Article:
Nancy Garden's Annie on My Mind is the fourth in a list of books I checked out of the library during Banned Books Week in October. The others were:
In Cold Blood by Truman Capote
Beloved by Toni Morrison
The Great Gilly Hopkins by Katherine Paterson
I found with some of these — such as Beloved — that simply being a banned book didn't mean I would find them meaningful or inspiring. However, I was really impressed with Annie on My Mind. It was beautifully written... But before I can say more, I need to explain what this book is about.
Annie on My Mind is a story of two high school-age girls who fall in love. As a result, in addition to the normal confusing and overwhelming feelings of first love, the book explores the difficulties of realizing you're gay at this age.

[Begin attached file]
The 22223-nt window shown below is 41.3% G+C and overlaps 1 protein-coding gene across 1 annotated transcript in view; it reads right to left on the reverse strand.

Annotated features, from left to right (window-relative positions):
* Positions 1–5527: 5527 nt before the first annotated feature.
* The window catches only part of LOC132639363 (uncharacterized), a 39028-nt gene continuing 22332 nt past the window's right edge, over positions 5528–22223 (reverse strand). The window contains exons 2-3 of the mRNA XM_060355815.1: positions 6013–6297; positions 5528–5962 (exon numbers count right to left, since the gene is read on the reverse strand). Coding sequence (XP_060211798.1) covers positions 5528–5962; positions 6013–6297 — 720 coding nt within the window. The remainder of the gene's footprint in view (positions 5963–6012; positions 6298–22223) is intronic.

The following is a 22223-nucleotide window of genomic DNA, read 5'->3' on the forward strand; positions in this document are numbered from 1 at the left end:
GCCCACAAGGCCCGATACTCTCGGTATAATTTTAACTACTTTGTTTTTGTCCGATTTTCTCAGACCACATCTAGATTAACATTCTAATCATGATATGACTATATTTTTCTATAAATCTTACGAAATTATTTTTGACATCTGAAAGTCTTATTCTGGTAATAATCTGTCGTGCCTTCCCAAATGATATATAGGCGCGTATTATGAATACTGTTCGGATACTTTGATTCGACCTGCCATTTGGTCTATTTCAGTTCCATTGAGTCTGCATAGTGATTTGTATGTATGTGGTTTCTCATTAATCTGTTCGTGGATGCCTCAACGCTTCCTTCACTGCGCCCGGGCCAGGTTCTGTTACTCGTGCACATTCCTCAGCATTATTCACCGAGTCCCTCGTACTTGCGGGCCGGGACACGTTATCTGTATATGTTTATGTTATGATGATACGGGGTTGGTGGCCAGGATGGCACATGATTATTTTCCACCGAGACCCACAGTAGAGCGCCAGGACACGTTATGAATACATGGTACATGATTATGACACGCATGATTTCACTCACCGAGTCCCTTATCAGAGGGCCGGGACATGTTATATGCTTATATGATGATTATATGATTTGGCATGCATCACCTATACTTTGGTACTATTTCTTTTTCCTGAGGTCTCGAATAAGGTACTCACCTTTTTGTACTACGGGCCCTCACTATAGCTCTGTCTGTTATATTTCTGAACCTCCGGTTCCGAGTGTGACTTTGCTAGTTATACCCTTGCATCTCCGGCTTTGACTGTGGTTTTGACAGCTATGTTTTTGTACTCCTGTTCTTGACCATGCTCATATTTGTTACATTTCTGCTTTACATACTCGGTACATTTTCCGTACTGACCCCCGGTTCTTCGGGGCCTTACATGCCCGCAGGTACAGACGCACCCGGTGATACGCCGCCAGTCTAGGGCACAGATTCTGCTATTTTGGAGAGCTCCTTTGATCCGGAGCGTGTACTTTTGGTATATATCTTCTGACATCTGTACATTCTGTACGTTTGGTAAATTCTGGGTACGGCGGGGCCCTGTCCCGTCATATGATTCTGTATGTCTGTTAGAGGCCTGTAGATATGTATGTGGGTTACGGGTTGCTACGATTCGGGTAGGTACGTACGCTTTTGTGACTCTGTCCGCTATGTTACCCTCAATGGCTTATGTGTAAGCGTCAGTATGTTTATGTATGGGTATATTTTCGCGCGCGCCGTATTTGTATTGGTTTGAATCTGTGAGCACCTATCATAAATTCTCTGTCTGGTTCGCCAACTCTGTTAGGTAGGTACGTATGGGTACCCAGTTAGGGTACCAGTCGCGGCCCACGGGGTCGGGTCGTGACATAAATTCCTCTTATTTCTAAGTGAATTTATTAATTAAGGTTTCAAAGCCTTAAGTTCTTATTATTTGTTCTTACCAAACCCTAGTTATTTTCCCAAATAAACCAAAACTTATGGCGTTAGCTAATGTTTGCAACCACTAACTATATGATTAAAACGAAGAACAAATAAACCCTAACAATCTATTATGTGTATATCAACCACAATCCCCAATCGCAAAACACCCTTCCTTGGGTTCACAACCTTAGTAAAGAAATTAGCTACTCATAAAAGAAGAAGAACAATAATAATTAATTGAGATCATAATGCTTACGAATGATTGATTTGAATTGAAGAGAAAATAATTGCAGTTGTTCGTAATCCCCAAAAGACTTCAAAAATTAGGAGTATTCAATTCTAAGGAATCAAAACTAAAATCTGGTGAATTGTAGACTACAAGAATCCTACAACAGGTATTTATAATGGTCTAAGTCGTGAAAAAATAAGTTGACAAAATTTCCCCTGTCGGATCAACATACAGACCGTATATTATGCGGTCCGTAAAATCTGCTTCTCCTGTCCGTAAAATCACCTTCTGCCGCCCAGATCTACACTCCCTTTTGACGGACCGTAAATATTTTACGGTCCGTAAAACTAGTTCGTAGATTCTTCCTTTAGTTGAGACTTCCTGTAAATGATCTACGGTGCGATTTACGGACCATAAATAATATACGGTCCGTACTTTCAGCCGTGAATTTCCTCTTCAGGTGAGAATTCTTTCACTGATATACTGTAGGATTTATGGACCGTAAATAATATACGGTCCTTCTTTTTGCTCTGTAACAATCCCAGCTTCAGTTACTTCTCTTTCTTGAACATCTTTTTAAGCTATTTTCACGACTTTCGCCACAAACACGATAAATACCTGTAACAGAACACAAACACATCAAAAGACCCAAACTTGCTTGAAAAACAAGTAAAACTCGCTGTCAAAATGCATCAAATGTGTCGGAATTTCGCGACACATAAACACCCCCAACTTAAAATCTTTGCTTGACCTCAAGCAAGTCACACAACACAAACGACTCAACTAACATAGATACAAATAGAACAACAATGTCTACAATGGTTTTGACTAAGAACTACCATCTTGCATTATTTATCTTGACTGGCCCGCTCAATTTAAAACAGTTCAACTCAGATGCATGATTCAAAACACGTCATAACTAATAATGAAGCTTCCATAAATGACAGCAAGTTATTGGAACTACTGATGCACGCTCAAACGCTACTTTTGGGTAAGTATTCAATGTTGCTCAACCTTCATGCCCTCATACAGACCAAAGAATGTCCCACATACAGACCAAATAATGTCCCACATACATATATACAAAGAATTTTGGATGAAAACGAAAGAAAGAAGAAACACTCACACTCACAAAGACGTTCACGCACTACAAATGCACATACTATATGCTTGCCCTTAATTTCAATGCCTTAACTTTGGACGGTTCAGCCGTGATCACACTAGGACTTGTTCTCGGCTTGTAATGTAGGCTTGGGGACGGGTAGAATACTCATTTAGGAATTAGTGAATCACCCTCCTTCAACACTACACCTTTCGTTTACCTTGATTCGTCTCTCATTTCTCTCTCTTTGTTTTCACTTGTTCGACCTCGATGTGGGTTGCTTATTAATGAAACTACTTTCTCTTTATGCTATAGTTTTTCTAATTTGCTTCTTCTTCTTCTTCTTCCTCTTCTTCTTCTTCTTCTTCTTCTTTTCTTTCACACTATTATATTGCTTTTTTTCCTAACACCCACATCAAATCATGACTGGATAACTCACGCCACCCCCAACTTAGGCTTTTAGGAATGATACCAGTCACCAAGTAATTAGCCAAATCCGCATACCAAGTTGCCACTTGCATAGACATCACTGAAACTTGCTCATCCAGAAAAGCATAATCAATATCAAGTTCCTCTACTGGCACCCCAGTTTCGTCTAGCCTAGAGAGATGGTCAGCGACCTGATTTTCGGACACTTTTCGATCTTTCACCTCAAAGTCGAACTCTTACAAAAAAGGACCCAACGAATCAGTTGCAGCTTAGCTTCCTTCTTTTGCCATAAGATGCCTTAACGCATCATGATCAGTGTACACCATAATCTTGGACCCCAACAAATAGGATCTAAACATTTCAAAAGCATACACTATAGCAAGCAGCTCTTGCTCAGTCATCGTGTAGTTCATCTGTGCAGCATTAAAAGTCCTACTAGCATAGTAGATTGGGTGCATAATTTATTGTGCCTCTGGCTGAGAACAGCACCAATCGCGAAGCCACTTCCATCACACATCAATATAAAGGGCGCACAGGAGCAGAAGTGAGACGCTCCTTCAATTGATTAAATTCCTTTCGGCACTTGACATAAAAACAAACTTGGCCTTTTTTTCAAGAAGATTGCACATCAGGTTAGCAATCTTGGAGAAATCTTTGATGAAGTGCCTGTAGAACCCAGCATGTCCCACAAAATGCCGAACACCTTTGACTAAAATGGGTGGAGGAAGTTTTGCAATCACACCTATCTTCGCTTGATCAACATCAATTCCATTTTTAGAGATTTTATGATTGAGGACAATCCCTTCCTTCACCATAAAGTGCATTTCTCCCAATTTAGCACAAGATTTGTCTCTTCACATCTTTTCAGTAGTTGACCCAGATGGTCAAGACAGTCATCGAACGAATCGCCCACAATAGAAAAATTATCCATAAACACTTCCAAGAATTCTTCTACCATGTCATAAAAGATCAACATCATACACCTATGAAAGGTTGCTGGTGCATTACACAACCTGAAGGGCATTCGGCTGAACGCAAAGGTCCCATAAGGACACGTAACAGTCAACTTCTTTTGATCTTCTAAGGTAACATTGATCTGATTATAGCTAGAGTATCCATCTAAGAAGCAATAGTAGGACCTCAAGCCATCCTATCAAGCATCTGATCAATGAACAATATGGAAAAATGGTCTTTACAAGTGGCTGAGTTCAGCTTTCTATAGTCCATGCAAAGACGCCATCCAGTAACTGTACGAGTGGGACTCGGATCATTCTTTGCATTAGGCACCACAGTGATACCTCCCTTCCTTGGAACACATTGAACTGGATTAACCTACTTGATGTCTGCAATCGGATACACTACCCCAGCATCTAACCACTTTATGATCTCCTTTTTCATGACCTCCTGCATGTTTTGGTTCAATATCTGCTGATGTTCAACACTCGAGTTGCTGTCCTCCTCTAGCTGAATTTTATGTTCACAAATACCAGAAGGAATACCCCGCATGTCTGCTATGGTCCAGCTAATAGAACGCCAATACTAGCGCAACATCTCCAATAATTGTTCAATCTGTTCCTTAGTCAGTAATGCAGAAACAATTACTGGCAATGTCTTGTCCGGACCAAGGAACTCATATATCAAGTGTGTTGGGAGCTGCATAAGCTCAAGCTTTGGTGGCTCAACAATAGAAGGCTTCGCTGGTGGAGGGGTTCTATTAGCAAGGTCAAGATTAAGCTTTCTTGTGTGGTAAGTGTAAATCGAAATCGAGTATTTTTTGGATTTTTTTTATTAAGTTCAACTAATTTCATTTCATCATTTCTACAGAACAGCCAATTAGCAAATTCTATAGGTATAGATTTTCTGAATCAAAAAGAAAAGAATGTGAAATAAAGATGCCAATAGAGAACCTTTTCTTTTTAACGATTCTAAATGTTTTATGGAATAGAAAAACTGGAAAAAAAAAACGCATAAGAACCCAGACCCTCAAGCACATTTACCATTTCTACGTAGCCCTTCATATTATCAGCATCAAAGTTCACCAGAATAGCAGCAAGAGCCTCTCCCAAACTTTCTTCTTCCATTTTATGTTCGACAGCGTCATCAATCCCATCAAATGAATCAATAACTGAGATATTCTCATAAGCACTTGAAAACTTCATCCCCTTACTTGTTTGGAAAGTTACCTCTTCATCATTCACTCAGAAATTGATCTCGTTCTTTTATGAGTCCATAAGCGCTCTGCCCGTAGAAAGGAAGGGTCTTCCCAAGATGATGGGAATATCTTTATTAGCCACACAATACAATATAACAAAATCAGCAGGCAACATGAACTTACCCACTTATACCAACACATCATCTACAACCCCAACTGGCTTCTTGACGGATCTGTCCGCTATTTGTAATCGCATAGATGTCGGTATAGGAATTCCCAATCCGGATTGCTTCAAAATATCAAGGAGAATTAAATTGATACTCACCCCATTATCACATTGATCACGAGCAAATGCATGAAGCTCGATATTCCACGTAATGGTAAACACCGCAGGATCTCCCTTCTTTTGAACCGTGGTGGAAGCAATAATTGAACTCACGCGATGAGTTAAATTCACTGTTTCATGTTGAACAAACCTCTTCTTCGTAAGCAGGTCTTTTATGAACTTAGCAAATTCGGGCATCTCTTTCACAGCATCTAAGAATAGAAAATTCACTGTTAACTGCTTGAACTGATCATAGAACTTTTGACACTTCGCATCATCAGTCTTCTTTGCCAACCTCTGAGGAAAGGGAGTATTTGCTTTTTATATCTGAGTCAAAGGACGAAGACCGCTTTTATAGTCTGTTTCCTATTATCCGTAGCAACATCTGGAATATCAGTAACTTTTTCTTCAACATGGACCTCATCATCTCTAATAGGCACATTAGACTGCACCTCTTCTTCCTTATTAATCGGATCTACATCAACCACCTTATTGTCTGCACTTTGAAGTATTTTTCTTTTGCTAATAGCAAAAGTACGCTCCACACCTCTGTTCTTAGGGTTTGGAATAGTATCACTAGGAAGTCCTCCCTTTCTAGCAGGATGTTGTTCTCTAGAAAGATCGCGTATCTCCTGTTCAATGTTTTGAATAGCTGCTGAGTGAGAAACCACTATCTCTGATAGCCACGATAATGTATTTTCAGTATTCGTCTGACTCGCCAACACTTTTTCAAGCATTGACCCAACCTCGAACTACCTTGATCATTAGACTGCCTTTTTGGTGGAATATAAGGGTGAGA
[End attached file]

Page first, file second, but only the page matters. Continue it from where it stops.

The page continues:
What I found so fascinating is how Nancy Garden made it all so believeable — or maybe "immediate" is a better word. Basically, she wrote the story in such a way that it is easy for a straight person to suspend disbelief, so to speak, and see things from the eyes of a young lesbian.
Which is no doubt why it has been challenged. Goodness knows, there are people out there who refuse to empathize with gays and lesbians, and who definitely don't want anyone else doing so, either.
Another reason I think Annie on My Mind is banned book material is the harsh way it illustrates the prejudices and discrimination gays and lesbians face. There are many appalling examples of discrimination in this book, but again, told in a way that makes the reader see it through the lesbian narrator's eyes. I'm sure right-wing anti-gays see that as very dangerous: Heck no, we don't want to make gays and lesbians seem human or — God forbid — normal!